Lab-in-a-box won't lie

Conservation: Portable lab makes possible quick identification of plants or animals in fight against smuggling

21 November 2017 - 07:15 By Graeme Hosken
DNA. File photo.
DNA. File photo.
Image: Gallo Images/ IStock

Like a fingerprint, DNA does not lie.

Now science, through the creation of multiple online libraries of the DNA sequences of endangered and invasive species, has added a weapon to the arsenal of wildlife crime fighters.

The Lab-in-a-Box was launched in the Kruger National Park on Monday at the 7th International Barcode for Life conference.

The "box" is actually a portable laboratory that allows rangers, police, ports-of-entry authorities and Environmental Affairs agents to detect quickly whether plant or animal species they encounter are endangered or invasive.

It is a potent tool in the fight against wildlife poachers and smugglers.

The Lab-in-a-Box is a portable DNA barcoding kit that makes the identification of species possible within a few hours. In the past, said wildlife crime experts, lab results could take up to a week to be available. The kit is able to improve detection and analysis and might also help identify poaching hotspots and trafficking routes.

Professor Paul Hebert, founder of the International Barcode for Life project, and director of the Centre for Biodiversity Genomics at the University of Guelph, in Canada, said that many species were in decline, from large vertebrates to small insects and tiny plants.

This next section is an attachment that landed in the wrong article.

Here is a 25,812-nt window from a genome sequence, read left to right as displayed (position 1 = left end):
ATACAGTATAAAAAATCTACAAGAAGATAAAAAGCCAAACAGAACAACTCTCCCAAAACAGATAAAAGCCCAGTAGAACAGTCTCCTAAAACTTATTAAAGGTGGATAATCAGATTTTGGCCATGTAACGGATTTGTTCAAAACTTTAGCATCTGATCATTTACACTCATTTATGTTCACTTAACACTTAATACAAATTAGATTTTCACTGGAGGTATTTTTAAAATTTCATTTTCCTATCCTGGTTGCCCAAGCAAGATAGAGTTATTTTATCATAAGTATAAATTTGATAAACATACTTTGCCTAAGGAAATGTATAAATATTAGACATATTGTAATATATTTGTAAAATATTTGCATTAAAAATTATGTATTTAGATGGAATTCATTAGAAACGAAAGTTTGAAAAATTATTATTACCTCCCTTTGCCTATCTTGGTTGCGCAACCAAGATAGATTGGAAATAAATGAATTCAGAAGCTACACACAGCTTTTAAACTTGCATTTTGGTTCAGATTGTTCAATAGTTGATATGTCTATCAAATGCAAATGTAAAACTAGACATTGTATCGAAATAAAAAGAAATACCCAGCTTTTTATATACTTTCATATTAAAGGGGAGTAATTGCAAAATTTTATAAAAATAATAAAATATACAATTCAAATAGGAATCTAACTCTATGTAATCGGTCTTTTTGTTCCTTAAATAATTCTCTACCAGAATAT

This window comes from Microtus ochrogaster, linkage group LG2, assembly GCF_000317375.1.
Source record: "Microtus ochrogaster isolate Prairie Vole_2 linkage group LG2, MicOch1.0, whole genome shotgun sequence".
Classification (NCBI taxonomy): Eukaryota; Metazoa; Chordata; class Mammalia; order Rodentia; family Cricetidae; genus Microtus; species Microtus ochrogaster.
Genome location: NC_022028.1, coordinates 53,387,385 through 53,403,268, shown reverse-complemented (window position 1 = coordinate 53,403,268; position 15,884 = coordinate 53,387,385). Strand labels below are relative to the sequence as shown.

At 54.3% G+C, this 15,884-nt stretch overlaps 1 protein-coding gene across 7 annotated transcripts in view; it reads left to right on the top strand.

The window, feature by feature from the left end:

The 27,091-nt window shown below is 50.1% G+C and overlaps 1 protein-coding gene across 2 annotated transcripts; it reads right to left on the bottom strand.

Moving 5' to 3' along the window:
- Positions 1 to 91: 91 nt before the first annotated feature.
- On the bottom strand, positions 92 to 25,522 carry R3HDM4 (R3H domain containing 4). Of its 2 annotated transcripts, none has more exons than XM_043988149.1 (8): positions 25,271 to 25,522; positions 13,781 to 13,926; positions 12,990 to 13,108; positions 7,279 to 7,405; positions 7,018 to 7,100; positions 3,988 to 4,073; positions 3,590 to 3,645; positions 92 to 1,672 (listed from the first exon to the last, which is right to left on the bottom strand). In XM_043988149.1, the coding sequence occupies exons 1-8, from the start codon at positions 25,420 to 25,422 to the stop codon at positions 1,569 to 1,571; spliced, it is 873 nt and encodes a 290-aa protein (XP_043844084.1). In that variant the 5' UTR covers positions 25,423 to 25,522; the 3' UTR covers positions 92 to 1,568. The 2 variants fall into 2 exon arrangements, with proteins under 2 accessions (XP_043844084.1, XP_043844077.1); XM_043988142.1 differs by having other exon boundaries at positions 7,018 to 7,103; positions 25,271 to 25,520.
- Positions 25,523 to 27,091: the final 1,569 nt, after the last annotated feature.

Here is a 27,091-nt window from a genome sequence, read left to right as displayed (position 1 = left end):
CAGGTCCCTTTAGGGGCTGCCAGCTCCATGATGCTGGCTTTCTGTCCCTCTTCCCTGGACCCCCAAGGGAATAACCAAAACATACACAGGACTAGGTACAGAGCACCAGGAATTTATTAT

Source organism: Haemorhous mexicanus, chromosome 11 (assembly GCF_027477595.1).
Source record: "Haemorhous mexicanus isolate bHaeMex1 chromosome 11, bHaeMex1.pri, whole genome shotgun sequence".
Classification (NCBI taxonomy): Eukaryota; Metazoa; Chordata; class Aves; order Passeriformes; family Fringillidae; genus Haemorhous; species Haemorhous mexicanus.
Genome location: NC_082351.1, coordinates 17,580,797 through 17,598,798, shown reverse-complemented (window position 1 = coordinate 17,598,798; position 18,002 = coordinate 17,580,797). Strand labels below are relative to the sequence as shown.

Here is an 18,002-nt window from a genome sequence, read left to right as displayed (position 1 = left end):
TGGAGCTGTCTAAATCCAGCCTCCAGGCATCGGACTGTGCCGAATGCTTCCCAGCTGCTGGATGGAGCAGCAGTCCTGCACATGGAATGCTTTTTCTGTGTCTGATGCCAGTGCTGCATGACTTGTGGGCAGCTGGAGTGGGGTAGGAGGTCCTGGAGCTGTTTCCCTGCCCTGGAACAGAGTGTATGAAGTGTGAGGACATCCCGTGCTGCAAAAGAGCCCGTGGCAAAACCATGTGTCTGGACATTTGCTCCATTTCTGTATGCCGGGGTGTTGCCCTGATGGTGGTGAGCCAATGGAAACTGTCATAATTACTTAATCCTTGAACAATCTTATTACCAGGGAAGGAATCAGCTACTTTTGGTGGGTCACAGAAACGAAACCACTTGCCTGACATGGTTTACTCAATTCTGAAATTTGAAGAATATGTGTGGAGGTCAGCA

"By coupling the power of DNA barcoding to identify species with portability it becomes possible for anyone to identify any species anywhere."

He said numerous species were becoming extinct before it was known what role they played in ecosystems.

"DNA barcoding provides the means to map and register life on Earth faster than ever before, creating an inventory of multicellular life."

Karabo Malakalaka, the Department of Environmental Affairs' head of bio-security at ports of entry, said the department was setting up bio-security capabilities across the country.

"Traffickers often disguise the species they are smuggling, making them difficult to identify. With these barcoding kits officials will be able to determine exactly the species they come across."

She said the kit was intended to fight a variety of wildlife crimes, including the smuggling of endangered species to stopping invasive species being brought into the country.

"The critical part of this kit is that it drastically reduces the time needed to identify plant or animal species that are found on people."

She said since 2015 the DNA signatures of thousands of species had been loaded onto the database.

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